HELP DESK is where I answer your queries about making, exhibiting, finding, marketing, buying, selling–or any other activity related to–contemporary art. All submissions are strictly confidential and become the property of Daily Serving. Email email@example.com with your dilemma. Now on twitter: @ArtHelpDesk I was invited to be in a group show outside of my home state. I don’t know the owner (who found my work online) and I’d never heard of the gallery before, but it has a nice website and it seems okay. I replied that I was interested and asked the owner for a copy of the contract and he wrote me back and said he never uses one. I’d like to be in this show because my resume is a little thin, but I am wary of just sending my work out. I don’t want to get scammed, but then again maybe I’m just being paranoid. What should I do? Do most galleries work like this?
It seems like you’re in a tough spot. Just at the moment when you could use to get your work out into the world, opportunity knocks at your door—how often does that happen? But is the person doing the knocking a decent guy or a wolf in a pinstriped suit? Should you let him in or should you give him old line about the hair of your chinny chin chin?
You’re right to be wary. Shady galleries do sometimes take advantage of artists, especially young artists early their careers who feel pressured to go with the flow. When you’re starting out it can seem like the gallery has the upper hand and calls all the shots. But there are things that you can do to protect yourself and your work.
Start by doing some more research. You already looked at the gallery’s website, but check it again to see how long the gallery has been open, how many artists it represents, and if it has a staff of more than one. Try googling the owner’s name, too, and see what you get. Is the gallery a member of an arts organization? An affiliation with other galleries or arts institutions, whether it’s a regional arts-business consortium or NADA, can indicate commitment and/or longevity.
Once you’re confident that the gallery is not a mafia money-laundering enterprise, you could try to work directly with the gallerist to come up with a solution. Personally, I find that it never hurts to put your cards on the table where business is concerned. If you explain that you’re not comfortable working without a written agreement, one of two things might happen: the gallerist might rescind the invitation (an indicator that you probably didn’t want to work with him anyway), or he might work with you to make one. Be diplomatic and polite, not accusatory or suspicious—the point is to try to get to a place where you both are comfortable, which you will not accomplish by saying you don’t want to “get scammed.” For the purposes of writing an email describing your concerns, www.thesaurus.com is your new best friend.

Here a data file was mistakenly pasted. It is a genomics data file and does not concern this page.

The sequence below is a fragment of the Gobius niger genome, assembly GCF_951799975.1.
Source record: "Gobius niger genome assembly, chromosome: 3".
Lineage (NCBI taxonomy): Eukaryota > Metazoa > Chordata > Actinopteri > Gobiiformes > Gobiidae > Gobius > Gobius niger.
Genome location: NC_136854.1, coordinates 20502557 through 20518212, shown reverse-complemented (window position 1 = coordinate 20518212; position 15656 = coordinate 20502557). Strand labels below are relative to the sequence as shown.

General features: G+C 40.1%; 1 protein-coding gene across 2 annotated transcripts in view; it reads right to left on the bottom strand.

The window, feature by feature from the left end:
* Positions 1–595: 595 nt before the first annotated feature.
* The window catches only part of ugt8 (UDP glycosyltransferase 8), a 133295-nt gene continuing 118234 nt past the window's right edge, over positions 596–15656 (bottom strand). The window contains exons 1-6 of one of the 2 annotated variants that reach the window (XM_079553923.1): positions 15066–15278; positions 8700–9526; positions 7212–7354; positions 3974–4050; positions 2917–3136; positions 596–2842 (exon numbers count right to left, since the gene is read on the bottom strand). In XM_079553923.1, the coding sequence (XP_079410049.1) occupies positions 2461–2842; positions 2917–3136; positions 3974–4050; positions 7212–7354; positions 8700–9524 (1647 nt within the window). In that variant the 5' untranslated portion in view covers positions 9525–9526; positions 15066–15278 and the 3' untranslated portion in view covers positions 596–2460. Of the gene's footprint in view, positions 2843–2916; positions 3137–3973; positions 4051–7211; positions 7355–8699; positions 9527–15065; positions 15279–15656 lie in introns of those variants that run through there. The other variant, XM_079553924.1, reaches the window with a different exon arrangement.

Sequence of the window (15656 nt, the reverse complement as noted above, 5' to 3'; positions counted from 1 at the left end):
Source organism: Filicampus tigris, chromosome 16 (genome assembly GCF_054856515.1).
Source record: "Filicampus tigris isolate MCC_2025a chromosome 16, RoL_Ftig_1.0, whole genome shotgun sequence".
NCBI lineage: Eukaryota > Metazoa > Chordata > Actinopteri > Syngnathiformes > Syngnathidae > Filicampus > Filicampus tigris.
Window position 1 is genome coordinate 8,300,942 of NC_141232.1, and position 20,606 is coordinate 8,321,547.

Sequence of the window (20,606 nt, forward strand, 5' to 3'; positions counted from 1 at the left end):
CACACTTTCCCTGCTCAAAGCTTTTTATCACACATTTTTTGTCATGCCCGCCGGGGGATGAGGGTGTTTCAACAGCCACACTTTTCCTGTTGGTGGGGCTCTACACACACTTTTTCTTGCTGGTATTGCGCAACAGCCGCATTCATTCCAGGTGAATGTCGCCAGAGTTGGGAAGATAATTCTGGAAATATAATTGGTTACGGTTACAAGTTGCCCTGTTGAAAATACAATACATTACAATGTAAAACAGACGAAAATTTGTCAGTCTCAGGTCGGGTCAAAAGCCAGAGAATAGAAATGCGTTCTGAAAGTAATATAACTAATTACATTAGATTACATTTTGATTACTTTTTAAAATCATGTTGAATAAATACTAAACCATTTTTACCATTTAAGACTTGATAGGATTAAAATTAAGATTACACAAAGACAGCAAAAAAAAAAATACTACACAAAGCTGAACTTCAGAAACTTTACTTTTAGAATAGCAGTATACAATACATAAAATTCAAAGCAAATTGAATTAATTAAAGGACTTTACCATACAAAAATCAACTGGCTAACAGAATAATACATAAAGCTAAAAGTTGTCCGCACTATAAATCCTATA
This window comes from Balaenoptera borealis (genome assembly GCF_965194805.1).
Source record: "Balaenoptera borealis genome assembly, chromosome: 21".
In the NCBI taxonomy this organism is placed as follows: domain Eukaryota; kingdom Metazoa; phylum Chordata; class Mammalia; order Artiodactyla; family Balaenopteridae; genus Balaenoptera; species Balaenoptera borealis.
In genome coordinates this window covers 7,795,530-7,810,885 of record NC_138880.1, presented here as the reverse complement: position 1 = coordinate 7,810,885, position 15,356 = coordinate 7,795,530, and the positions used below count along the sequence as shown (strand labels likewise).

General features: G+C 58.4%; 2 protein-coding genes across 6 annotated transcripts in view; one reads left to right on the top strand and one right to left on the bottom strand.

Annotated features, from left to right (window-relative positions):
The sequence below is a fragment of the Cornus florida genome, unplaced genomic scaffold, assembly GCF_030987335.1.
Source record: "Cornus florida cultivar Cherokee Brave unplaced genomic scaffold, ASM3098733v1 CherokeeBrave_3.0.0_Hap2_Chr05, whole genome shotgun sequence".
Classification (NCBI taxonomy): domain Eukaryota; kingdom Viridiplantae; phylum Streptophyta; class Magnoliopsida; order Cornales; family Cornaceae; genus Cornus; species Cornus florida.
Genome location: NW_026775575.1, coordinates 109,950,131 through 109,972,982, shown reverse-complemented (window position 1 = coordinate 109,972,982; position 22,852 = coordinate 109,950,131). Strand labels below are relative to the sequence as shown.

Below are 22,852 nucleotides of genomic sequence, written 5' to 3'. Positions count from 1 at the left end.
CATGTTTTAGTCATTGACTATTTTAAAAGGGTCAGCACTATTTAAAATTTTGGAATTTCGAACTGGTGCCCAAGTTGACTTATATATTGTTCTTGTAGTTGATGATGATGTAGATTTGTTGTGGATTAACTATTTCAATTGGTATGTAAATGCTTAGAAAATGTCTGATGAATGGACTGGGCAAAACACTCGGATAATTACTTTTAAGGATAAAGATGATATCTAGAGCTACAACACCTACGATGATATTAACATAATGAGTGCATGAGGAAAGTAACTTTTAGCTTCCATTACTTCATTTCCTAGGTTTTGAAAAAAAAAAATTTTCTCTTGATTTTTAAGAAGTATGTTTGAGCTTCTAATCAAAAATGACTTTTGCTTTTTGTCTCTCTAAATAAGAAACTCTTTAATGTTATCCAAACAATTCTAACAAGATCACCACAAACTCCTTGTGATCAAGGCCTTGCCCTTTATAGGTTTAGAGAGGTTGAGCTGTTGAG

You can also be proactive and send the gallerist a copy of “your” contract. I highly recommend the standard consignment agreement outlined in the book Art/Work, which is pretty much the bible of All Things Gallery. Chapter 10 goes over the finer points of what should go into an agreement, including the time frame, commission, discounts, payment, shipping, insurance, and more. Save yourself a lot of hassle and check it out.
Now, I’ve said it before and I’ll say it again: a good contract protects each side equally. My first choice—for you and me and all the other artists out there—is to have a written document that outlines the respective rights and responsibilities of both parties. I also think that these gallerists who don’t work with a contract should be reminded that it’s to everyone’s advantage to be on the same signed-sealed-and-delivered page. That said, if a written agreement doesn’t seem like it’s going to work out but you’re not getting a bad vibe off this guy, one possible way around a contract would be to ask for references. A good gallerist will be happy to let you talk with artists that he has worked with before (and he might even offer this option without being asked).
In the end you’re going to have to trust your gut. Much of working in the arts is about relationships, and if someone gives you the willies you should just walk away. The key is to find a balance between your ambition and your integrity. Don’t let someone take advantage of you just because you want a line item on your resume. If you’re lucky enough to have a long life and time to make art, the shows will come. Good luck!